You know that story—the one you tell yourself about how you’re not enough? Not fit enough to go to the gym, not pretty enough to wear makeup, not smart enough to take that class, not brave enough to speak your truth, not worthy enough to love? That one?
It’s a bad story. By which I mean poorly written. It’s flat-out boring, and that’s a problem. I’m bored with this narrative I have of myself. Yeah, it can keep me safe, but it also keeps me in. It holds me back.
A lot of times, there’s no way of knowing whether I am enough if I don’t try the thing more than once. Or, more likely, being enough just doesn’t have much to do with it. And pretending like it’s all that matters is lazy—a poorly written, boring story. It’s a stereotype—girl gets a makeover and finds out she’s pretty after all, smarty-pants guy gets the professional recognition he deserves. Neither of these are about the journey of acquiring enough-ness; they don’t show us the real grit and failure of an honest story.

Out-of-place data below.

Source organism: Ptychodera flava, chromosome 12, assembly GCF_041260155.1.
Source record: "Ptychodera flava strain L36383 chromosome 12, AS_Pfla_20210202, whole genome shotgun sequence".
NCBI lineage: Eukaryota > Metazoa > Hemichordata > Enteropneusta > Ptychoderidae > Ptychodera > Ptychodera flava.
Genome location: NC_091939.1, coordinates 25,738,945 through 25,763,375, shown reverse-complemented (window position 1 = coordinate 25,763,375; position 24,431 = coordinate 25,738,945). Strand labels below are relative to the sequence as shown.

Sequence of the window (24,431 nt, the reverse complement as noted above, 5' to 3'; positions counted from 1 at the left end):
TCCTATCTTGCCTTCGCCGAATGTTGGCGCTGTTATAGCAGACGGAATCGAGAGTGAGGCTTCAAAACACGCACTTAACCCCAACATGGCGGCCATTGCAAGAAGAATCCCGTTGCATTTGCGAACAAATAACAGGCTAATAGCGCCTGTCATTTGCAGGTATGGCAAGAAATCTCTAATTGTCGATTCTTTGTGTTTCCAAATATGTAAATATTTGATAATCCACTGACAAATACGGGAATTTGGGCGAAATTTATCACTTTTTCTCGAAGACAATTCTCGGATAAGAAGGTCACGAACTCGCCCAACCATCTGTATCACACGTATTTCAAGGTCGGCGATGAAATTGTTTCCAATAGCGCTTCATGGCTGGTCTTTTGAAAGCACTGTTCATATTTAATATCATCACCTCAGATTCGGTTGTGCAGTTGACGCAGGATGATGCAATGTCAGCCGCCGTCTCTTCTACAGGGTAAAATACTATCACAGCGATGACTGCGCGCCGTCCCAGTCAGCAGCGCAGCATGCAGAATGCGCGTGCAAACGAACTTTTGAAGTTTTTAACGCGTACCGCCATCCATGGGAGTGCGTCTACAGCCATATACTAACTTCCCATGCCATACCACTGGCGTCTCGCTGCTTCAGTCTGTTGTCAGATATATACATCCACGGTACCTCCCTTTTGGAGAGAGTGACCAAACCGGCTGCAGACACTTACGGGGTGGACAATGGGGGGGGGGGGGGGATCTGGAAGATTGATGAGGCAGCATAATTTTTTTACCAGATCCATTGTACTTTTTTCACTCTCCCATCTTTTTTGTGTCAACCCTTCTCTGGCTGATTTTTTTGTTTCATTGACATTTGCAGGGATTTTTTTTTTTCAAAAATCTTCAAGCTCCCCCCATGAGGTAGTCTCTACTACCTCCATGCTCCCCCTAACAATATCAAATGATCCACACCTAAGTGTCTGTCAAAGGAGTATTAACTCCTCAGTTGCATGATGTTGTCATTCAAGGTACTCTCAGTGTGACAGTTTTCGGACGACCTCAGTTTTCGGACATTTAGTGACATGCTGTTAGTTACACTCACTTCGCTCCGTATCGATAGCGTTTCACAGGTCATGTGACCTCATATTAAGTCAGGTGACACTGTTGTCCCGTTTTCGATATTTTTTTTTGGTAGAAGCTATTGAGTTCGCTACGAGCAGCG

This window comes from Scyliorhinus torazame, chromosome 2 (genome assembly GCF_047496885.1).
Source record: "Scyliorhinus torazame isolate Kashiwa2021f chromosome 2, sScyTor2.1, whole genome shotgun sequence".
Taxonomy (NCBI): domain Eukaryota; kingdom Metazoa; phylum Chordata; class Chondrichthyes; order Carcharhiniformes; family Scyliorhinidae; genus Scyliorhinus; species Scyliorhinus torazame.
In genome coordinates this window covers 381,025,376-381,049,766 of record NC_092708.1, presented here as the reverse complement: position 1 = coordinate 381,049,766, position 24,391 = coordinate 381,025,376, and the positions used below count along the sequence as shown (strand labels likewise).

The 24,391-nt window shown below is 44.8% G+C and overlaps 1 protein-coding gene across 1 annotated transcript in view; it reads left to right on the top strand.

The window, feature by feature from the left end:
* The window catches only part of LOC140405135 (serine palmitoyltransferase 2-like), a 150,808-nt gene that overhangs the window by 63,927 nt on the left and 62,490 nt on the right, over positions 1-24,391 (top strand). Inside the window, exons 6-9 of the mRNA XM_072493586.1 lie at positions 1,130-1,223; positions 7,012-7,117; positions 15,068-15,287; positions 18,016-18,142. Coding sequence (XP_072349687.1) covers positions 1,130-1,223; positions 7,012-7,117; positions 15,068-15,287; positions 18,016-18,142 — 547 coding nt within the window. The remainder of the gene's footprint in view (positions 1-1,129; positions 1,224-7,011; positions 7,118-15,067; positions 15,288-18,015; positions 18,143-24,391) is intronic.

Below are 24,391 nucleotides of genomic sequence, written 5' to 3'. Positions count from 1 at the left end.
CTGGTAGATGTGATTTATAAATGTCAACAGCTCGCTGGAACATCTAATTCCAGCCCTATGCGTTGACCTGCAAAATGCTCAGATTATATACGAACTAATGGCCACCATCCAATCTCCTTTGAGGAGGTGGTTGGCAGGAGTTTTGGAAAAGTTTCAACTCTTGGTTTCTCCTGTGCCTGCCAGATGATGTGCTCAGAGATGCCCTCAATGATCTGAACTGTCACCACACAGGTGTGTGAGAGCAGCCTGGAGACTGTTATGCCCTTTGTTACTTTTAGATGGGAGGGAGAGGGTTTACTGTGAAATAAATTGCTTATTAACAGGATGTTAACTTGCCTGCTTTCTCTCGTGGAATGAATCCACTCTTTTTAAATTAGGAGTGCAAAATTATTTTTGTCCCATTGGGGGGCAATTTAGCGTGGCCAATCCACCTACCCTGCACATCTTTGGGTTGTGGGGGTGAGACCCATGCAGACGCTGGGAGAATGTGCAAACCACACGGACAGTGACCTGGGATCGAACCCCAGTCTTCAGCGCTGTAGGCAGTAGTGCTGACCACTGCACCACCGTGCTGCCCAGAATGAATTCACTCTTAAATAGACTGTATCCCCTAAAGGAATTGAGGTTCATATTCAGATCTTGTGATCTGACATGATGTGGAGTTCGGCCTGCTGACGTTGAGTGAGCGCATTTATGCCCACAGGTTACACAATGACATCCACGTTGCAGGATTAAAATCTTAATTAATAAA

Because I’m mostly not enough. I could be better—a better teacher, a better writer, a better listener, a better friend, a better daughter, a better student, a better climber…. But all those take work; they’re risky and difficult. And they’re also not boring. If “enough” were really the goal, how boring it’d be once we got there!
So instead of denying that story, instead of telling it, “No, you’re wrong—I am enough,” next time it stops in for a visit, I’ll be honest: “You bore me. I’ve heard enough of you, and this life I’m getting to live is too interesting for me to stop and listen to another boring story.”